Tips on sorting through the boggling variety of standards and options available in linkups


July 27, 1992|By Los Angeles Times

If your computer isn't equipped with a modem, you're missing a lot. A modem, the device that translates a computer's digital signals into sounds that can be transmitted over phone lines, can link your computer to others across the country.

Online information services such as CompuServe, Prodigy, America Online or Genie provide a wealth of information, including news, weather, sports and the ability to send electronic mail. Modems also let you connect to computer bulletin boards where you can "download" software for free and pay only if you decide to keep it. And, for an increasing number of people, modems serve as the link between their home and office computers.

But shopping for a modem can be confusing. A variety of relatively obscure "standards" can boggle a prospective buyer.

Of the hundreds of modem makers, the leading vendors include Hayes, Intel, Practical Peripherals and U.S. Robotics. You should also check around for bargain brands which, in many cases, are also reliable.

Speed is a major consideration. Modems are rated in bits per second (bps). Today, anything less than 2,400 bps is obsolete and an increasing number of buyers are opting for modems that run at 9,600 or even 14,400 bps (2,400 bps translates to roughly 300 characters per second or 3,000 words per minute).

If you plan to use a modem primarily to read information from online services, then 2,400 is fast enough. However, if you plan to transfer data or programs between computers, you can benefit from a faster modem.

Many people, for example, use their modems to connect to bulletin boards where they can download software. At 2,400 bps it would take about 28 minutes to download a 500-kilobyte program instead of seven minutes at 9,600 bps.

You can find 2,400 bps modems for under $100. Modems with 9,600 and 14,400 bps generally cost $350 or more.

If you're buying a modem for an IBM-compatible machine, you'll have to choose between internal and external. An internal modem is a card, or board, that plugs into one of the PC's expansion slots. An external modem sits on your desk and is connected by a cable to the computer's serial port.

Internal modems are generally cheaper and they don't take up any desk space or require cables.

But external modems have advantages, too. You don't have to take the PC apart, they don't take up an expansion slot and you can move them from machine to machine. What's more, most external modems have lights or displays that provide visual feedback regarding their status. U.S. Robotics, at (800) 342-5877), and Macronix, at (800) 468-4629, make battery-operated, pocket-size modems that work with both portable and desktop machines.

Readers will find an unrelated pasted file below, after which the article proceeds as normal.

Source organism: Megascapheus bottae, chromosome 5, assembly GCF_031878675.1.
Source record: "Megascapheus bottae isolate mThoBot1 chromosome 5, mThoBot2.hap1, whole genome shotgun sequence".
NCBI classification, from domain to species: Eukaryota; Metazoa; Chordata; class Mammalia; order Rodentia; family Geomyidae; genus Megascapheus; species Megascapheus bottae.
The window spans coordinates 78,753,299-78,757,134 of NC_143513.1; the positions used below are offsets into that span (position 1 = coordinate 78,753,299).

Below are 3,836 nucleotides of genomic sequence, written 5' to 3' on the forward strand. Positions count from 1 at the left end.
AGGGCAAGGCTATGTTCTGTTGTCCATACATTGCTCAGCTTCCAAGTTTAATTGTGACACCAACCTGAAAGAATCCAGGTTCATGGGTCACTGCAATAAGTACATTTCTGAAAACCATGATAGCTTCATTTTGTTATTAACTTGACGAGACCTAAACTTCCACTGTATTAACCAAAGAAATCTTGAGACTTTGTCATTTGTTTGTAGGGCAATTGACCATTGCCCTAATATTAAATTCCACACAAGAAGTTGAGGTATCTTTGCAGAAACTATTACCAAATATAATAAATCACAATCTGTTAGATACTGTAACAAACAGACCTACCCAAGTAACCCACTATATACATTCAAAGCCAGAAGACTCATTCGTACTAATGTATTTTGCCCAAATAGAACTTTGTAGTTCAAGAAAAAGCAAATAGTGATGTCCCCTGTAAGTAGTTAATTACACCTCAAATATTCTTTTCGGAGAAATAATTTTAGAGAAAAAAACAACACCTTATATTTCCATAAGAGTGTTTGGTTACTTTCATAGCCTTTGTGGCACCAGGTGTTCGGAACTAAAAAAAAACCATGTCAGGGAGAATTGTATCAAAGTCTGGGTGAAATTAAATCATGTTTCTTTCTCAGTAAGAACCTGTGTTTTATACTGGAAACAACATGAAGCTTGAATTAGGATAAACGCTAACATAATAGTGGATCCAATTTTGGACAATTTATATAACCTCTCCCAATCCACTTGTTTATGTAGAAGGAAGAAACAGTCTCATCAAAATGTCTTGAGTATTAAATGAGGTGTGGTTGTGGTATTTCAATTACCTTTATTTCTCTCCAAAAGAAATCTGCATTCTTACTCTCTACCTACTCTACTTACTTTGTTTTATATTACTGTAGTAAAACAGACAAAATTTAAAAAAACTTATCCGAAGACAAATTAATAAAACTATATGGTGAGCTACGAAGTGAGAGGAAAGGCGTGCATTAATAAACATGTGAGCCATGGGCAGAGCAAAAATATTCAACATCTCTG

Whatever modem you get, be sure it has a speaker so you can hear the dial tone and connection. Without that feedback you may not be sure whether you've gotten through.

A growing number of data modems are also able to transmit and receive fax messages. Most fax/data modems come with the required facsimile software. The extra cost for fax capability is sometimes quite low, so it's worth considering.

Performance can be affected by the modem's ability to compress data. By compressing data, the modem automatically reduces the size of files so that there are fewer bytes to transfer. The modem on the other end then decompresses the file so that it's identical to the original.

There are a number of compression methods available, but the current international standard is called V.42 bis. "Bis" is French for encore or second try. That method, under ideal conditions, is able to increase data transmission by a factor of four so that a 9,600 bps modem, in theory, could transmit files at 38,400 bps. But both sender and receiver must have the V.42 bis modem for that to occur.

Many bulletin board services and corporate computers support V.42 bis, but most online services do not. You can still communicate with them, however.

Don't confuse V.42 bis with V.42. V.42 (without the bis) refers to the modem's ability to detect and correct errors. Two modems with the same error correction protocol are able to verify whether the data received is identical to what was sent. You don't need an error-correcting modem for reliable data transfer. Just about all communication programs handle error detection and correction via software.

Another set of numbers indicate compatibility with international standards. For 2,400 bps look for V.22 bis. The current standard for 4,800 and 9,600 bps is called V.32. V.32 bis supports up to 14,400 bps.

Don't get too bogged down with these standards and numbers. While knowing the differences can help you better understand a sales pitch, just about any modem will be fine for most users.

Books can also help you in your search for the perfect modem. Jim Kimble's book, "How to Get Started With Modems," for example, covers choosing the best model for you, installing a modem on your computer, saving money while on line, getting free communications software, starting a bulletin board and connecting to your work computer. For more information on "How to Get Started With Modems," call Computer Publishing Enterprises of San Diego at (800) 544-5541.

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